Keep Your Hands Warm for Helen and Harry

Snowy Landscape
By Bridget Clabby

 {Helen and Harry are in Horrible Hail in Huntsville–
Helen and Harry would be Happier if they were Hot in Hawaii}

 Rationale: This lesson will help children identify /h/, the phoneme represented by H. Students will learn to recognize /h/ in spoken words by learning a meaningful representation (making your hands warm by blowing the hot air onto your hands as they are next to your mouth) and the letter symbol 'h'. They will practice finding /h/ in words, and apply phoneme awareness with /h/ in phonetic cue reading by distinguishing rhyming words by their beginning letters. Also, use phonetic cue reading to distinguish non-rhyming words by their beginning letters. Lastly, the children will learn to use their phoneme awareness to use invented spelling to write a sentence about an item that begins with /h/. Students will do all of this in order to help Helen and Harry get from Huntsville to Hawaii.

 Materials:

    -Picture of Helen and Harry, very cold in the hail in Huntsville (with tape on the back)

     -Picture of Helen and Harry on airplane (with tape on the back)

    -Picture of Helen and Harry, hot in Hawaii (with tape on the back)

    -Primary paper and pencils, enough for each student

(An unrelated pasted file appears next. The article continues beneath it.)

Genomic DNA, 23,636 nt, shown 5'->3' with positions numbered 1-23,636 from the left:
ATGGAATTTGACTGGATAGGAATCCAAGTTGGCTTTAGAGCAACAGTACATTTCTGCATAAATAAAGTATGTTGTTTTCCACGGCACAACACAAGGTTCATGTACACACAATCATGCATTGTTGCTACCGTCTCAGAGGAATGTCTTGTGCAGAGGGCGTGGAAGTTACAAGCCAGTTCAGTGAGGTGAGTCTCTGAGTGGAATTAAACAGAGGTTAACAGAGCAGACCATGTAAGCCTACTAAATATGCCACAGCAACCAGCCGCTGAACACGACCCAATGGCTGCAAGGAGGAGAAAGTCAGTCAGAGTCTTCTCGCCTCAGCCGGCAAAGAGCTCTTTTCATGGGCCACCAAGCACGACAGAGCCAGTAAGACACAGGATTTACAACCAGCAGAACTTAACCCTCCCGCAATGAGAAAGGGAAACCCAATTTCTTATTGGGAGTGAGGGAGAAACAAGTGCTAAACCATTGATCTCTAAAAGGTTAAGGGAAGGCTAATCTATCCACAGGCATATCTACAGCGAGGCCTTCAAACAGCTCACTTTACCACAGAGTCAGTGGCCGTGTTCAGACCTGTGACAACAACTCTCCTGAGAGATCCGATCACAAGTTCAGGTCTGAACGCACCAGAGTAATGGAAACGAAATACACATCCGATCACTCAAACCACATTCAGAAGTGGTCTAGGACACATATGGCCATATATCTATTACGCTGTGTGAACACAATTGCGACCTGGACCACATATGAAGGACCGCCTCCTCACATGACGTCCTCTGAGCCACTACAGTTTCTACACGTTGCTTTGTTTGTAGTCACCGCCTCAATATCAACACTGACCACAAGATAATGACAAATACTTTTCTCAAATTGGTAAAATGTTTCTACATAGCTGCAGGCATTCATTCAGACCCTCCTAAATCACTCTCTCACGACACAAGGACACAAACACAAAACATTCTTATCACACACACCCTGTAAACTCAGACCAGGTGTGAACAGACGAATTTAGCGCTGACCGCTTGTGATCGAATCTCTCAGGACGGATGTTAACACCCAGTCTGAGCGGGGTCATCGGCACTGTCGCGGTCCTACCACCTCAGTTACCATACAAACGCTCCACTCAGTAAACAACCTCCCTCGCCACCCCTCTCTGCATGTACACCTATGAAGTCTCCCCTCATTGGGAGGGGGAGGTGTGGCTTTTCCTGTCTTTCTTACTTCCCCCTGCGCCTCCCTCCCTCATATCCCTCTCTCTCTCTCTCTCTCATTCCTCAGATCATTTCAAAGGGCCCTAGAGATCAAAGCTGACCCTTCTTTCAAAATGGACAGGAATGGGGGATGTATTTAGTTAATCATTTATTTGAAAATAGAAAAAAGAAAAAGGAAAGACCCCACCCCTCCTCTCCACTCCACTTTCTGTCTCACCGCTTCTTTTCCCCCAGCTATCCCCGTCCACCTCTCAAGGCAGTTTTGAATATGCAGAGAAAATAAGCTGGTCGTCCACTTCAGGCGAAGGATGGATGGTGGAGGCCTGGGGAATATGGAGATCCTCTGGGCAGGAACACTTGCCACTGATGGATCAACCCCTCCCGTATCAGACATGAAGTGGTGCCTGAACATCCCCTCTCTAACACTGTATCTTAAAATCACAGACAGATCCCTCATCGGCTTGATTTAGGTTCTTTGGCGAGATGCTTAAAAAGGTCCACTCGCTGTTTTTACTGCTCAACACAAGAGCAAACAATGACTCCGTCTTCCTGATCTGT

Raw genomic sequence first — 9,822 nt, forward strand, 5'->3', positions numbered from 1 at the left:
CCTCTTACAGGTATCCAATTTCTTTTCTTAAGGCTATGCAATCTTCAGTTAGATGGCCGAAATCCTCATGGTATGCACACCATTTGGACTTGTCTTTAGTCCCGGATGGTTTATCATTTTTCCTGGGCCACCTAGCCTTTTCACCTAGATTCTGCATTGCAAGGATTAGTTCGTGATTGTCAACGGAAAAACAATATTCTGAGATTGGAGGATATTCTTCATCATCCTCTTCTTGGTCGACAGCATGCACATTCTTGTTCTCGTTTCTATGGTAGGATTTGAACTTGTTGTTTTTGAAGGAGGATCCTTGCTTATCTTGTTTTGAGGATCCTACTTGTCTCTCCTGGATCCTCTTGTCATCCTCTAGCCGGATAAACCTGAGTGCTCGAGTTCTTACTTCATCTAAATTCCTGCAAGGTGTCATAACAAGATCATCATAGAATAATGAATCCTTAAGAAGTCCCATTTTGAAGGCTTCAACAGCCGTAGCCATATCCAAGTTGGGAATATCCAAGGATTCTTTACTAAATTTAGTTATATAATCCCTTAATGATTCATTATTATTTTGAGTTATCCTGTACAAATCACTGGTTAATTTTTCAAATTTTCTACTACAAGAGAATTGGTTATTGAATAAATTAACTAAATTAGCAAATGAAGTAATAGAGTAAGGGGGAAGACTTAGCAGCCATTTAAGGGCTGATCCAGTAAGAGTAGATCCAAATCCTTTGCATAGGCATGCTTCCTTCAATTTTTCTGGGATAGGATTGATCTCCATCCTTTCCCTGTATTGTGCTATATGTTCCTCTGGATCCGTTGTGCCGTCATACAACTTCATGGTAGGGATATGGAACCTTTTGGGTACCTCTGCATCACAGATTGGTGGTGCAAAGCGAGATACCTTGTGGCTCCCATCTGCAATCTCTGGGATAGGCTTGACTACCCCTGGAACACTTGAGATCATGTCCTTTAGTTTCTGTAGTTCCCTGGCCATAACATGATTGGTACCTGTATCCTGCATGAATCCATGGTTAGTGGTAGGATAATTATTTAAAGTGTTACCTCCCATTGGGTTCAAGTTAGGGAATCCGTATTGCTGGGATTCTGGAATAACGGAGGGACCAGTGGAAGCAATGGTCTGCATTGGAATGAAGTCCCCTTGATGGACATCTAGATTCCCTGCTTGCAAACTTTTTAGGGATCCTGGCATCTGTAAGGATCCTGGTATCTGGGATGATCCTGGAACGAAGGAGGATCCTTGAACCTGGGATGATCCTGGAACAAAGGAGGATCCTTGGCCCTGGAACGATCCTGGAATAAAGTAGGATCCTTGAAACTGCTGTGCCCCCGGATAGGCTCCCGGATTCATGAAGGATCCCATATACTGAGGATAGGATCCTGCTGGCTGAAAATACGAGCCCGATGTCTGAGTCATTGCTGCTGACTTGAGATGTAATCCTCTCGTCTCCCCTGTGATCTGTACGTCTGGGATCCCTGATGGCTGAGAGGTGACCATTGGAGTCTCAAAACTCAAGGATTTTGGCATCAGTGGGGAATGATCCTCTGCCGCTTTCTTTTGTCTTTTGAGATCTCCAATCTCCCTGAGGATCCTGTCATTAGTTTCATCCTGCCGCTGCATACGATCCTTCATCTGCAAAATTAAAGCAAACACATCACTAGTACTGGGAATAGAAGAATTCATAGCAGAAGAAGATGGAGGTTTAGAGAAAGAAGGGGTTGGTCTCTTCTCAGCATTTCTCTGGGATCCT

-White board

    -Dry erase markers

    -Tape

    -Index cards with item pictures on them (six index cards for each group – 3 of the cards have pictures of items that start with the letter H, and 3 do not start with       the letter H) – will be used for assessment.

    -Extra primary paper

    -Extra pencils

    -Book: Dr. Seuss' The ABC Book (ABC: An Amazing Alphabet Book!)

 
Procedure:

 1. Introduce lesson by telling students that we are going to help Helen and Harry get from the Hail in Huntsville to the Hot in Hawaii. In order to help them, we have to figure out mouth movements that letters represent. The letter that will help Harry and Helen today is /h/.

 2. In order to keep themselves warm in the hail, Helen and Harry have to breathe into their hands like this (hold your hands to your mouth and exhale the hot air onto your hands, to keep them warm – /h/ /h/ /h/ /h/…). /h/ is the letter that will help Harry and Helen get to Hawaii where it is hot. I want everyone to practice keeping their hands warm, like Helen and Harry have to do in the hail. This is the sound we are going to be looking for today, it is the sound that the letter H makes.

 3. I am going to help you find the letter H in the word "hot". First I need to stretch it out to listen closely – hhhhhot. Hhhh…I am warming my hands right now with this sound. Do you hear me warming my hands at the beginning of 'hot'?

 4. Let's try this tongue twister:

     -Teacher: "Helen and Harry have horrible hail in Huntsville"

    -Let's all say it together: "Helen and Harry have horrible hail in Huntsville"

    -Now lets stretch out the /h/ at the beginning of the words that start with that sound: "HHHHHelen and HHHHHarry hhhhhhave hhhhorrible hhhhail in                        HHHHHuntsville"